Hammer of Witches and the Korrika with Begoña Echeverria


Begoña Echeverria is an Associate Professor in the Graduate School of Education, University of California, Riverside

Could you tell us about the tour and the premise of your book The Hammer of Witches?

Certainly. My novel is loosely based on the 1610 burnings of Basque “witches” in Logroño, Spain: six people were burned alive and five in effigy.  Their crimes? Offering children to Satan, partaking in masses and sexual escapades with the devil, feasting on dead witches and human children, and concocting powders to destroy enemies or crops.

While too late for the Basque “witches” burned that day in Logroño, the Inquisition would eventually conclude that these charges were nonsense, that “there were neither witches nor bewitched until they were talked and written about.”  For the Inquisition had used violence to get people to accuse themselves and others: An agent of the Inquisition had tied his sixteen-year-old nephew naked to a bed and beaten him until he admitted to being a witch. Another man had held a dagger to his daughters’ throats until they confessed and named other witches – because if the girls did so “voluntarily,” they would not be punished. Still others had been bribed.  A shepherd boy said two women had given him money and a shirt to accuse another woman of taking him to a witches’ gathering; they coached him to name the people he had seen there.  Accustomed to eating only maize, other children had been given good food and drink by the interrogators themselves to answer their leading questions.

So that is the background for The Hammer of Witches. Fortunately for me as a writer – and unfortunately for the Basques burned that day – the Inquisitors were very proud of what they were doing and wrote everything down. Most of the documents I use in the novel are historical, though all the characters are fictional. I essentially have the characters respond to the events swirling around them in different ways, depending on their position in that society at that time.

I try to give a taste of this on my book tour: in addition to reading excerpts from the novel itself, I show images of the people, places, artifacts, and documents pertinent to the historical case. My latest stop on the tour was Denver, where I shared my story with members of the Colorado Euskal Etxea. My next reading will be on May 22 in Bakersfield, right before their annual picnic.  But in March my book tour took me to  Washington, D.C; New York City; Boise and Homedale, ID; Ontario, OR; and Sydney, Australia. Most stops have been in the Basque Clubs in those communities, but I will also be speaking to a book club in Santa Cruz about The Hammer, and gave a presentation at the Instituto Cervantes while I was in Sydney. I’ve been wanting to travel to Australia for a long time, so it was great to have this excuse to finally go.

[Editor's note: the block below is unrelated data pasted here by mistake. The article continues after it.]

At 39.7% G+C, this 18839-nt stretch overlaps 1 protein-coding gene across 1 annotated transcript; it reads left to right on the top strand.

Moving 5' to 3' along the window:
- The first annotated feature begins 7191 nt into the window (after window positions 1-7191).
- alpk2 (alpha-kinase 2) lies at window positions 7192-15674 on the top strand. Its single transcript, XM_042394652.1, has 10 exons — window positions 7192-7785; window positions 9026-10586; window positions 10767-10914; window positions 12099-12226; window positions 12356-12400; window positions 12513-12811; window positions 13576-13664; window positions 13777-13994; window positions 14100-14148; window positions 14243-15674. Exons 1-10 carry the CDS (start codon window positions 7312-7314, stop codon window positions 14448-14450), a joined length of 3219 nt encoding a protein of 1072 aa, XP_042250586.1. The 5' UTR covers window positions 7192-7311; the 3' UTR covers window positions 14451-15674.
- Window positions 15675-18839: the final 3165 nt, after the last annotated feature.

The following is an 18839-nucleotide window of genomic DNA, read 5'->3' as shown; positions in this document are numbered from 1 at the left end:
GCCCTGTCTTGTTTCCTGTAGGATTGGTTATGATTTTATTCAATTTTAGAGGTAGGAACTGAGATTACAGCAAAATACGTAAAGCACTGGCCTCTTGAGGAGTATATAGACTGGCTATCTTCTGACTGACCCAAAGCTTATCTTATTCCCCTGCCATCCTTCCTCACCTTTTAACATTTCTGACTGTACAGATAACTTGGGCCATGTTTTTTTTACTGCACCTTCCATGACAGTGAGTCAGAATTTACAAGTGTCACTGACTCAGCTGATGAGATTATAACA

We heard you have recently run in a Korrika.  Where was this run and why did you run it there?  Yes – that was a nice surprise!   I stepped off the plane and walked the Korrika over the Sydney Habour Bridge right away! So either it was serendipity or excellent planning on [Sydney Basque Club] Gure Txoko’s part.  Either way, it was a great experience.


Hammer of witches


  1. quico a. lostaunau

    May 17, 2015 at 6:14 pm

    are any of the characters in the book queer and were they also forced to confess that they witches and then burned?

  2. quico a. lostaunau

    May 17, 2015 at 6:16 pm

    Correction: above comment, line 2 – forced to confess that they were witches and then burned?

  3. Could there be modern descendants of Basque witches today?

    • basquebookseditor

      June 1, 2015 at 1:47 pm

      Hi Amadeus, it’s really likely that there are modern descendants of the people persecuted as Basque witches. An interesting point that the author makes on this is that, her family being from Zumalakarregui, that she herself might be a descendant of someone persecuted, or, even on of the people who accused someone else of being a witch.

      But with modern genealogical techniques, I’m certain that it would be be possible to trace the family histories of the individual persecuted.

    • Hi Amadeus, that’s an interesting question. The witches were local people from these places so I would assume some relatives will still be around today, but who knows? Today the witches are considered an important part of history and tradition in this part of Navarre and it would seem that the plight of those people killed is looked on sympathetically by the local inhabitants. For example, in Zugarramurdi, you can visit the cave where the akelarreak or covens were held and there is actually a witch museum there as well.

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